With Jesus, life-changing things happen around tables: acts of service, eye-opening teaching, prayer, and sacramental transformation. Boundaries get broken for the sake of justice. Community forms and dignity is restored to those once excluded. The “table” might be on a hillside or in an upper room, but wherever the people gather with Jesus, people are nourished — body and soul. The well-known Psalm 23 paints a picture of the table that God, our Shepherd, prepares for us. It reminds us that God provides for us, even in times of challenge and danger. God prepares and invites us to the table, nourishes and connects us there, and anoints us as beloved and called. We are part of the family, part of God’s work of love and mending in the world.
“More Green, Less Noise”
A sermon preached by Rev. Ginger E. Gaines-Cirelli with Foundry UMC, October 17, 2021, the twenty-first Sunday after Pentecost. “Prepare the Table with Justice and Joy” series.
Texts: Psalm 23:1-2, Mark 10:35-45
“…one morning long ago in the quiet of the world, when there was less noise and more green…” This line from J.R.R. Tolkien’s book The Hobbit has inspired a refrain in the Gaines-Cirelli household over many years, a phrase that is invoked like a prayer or a prophetic rebuke in moments when surroundings are harsh or grating on the nerves. “More green. Less noise.” I suppose one could say it’s nostalgic or naïve. But regardless of that, it is what I so often desire. More green. Less noise.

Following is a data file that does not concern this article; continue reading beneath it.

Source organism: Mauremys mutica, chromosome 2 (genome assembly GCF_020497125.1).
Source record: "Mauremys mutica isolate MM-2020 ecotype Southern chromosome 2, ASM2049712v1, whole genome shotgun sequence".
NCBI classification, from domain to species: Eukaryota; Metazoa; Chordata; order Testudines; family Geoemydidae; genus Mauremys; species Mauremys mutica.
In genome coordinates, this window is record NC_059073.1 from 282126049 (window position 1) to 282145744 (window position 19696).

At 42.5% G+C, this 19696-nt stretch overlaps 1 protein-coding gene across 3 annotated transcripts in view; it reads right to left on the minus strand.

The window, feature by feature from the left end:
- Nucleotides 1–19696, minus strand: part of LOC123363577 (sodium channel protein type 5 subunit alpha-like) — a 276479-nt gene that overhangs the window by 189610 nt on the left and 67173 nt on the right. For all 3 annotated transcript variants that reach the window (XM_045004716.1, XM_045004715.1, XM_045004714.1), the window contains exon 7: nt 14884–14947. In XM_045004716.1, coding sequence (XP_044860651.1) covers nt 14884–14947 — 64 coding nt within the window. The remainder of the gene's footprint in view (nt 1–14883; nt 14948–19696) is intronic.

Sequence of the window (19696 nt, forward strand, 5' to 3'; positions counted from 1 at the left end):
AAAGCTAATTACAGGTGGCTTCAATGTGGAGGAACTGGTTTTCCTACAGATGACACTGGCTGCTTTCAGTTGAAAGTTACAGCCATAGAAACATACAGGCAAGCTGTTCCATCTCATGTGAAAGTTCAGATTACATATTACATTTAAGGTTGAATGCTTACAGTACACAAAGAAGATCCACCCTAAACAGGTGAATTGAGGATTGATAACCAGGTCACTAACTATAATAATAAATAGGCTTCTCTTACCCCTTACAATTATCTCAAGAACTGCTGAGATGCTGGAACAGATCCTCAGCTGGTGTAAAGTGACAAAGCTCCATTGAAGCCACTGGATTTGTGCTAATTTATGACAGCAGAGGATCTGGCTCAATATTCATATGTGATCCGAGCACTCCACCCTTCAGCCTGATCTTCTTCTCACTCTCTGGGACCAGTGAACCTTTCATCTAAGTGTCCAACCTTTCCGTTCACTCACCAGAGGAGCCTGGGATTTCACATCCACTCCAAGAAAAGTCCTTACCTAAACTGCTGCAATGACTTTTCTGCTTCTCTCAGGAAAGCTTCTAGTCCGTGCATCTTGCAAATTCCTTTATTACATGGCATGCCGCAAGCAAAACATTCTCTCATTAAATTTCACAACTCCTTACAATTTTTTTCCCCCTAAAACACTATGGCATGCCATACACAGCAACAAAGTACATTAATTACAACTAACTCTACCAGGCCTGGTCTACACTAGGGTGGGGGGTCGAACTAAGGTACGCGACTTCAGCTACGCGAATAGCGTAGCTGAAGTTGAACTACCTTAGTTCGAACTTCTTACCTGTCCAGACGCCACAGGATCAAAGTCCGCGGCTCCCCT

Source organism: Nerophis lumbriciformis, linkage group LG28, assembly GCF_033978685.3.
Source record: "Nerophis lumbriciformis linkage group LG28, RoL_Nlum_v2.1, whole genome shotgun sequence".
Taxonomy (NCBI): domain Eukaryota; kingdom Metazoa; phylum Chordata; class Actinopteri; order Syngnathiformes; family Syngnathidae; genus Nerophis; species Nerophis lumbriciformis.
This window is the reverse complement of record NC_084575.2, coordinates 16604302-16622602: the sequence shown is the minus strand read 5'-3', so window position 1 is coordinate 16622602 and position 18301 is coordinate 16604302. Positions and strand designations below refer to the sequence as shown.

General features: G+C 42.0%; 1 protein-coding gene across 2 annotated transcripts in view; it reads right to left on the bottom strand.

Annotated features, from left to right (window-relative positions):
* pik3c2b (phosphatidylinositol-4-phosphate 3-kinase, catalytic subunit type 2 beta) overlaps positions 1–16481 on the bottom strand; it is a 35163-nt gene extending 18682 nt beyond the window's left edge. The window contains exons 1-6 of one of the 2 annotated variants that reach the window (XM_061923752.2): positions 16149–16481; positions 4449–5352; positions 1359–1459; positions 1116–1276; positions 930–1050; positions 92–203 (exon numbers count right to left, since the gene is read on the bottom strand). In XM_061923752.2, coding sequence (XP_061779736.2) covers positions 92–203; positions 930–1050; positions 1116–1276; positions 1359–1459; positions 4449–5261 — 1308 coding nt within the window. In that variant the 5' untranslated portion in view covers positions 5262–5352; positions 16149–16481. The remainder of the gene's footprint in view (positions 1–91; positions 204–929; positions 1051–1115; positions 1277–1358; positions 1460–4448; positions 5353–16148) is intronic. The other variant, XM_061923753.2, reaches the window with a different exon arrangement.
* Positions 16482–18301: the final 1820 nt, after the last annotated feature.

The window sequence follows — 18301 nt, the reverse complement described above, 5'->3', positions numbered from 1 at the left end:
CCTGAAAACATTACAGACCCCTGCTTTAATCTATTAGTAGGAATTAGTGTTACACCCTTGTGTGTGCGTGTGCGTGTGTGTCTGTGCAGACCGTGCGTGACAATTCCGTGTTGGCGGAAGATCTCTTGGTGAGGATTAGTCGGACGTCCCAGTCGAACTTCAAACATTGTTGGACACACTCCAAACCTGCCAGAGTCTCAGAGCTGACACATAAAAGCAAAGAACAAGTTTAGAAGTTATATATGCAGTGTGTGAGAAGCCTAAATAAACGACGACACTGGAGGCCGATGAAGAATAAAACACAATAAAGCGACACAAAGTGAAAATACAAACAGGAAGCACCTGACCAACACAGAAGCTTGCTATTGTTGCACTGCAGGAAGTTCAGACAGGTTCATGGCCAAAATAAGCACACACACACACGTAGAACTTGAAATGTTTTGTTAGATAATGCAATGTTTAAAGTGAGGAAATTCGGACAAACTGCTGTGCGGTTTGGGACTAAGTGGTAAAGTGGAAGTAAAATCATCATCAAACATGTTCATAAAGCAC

And so I love the line from Psalm 23 that is our focus today as we journey line by line through that Psalm in this series.
The Lord is my shepherd, I shall not want.
The Lord makes me lie down in green pastures;
and leads me beside still waters;
The landscape traversed by the Hebrew people from which the Psalm emerged is diverse—from rocky desert to mountain to seacoast. And there are lovely broad valleys and places where green spreads out like a blanket. The good shepherd knows the terrain, knows when and where we need to be guided from one place to another—and chooses to bring us to green pastures and still waters.
Rabbi Harold Kushner begins his reflection on verse two by telling an amusing story of a boy who asks his father why the sky is blue and the grass is green.
Of course there are those in this congregation who could answer the boy’s questions quite precisely from a scientific perspective. But even if we don’t know those answers, Kushner goes on to suggest a fairly simple answer from a theological point of view, namely, the reason the sky is blue and the grass is green is because God made a world God knew we needed… Not just a world that produces sustenance for our bodies, but a world that provides suitable habitats for different creatures, a world that gives comfort and delight.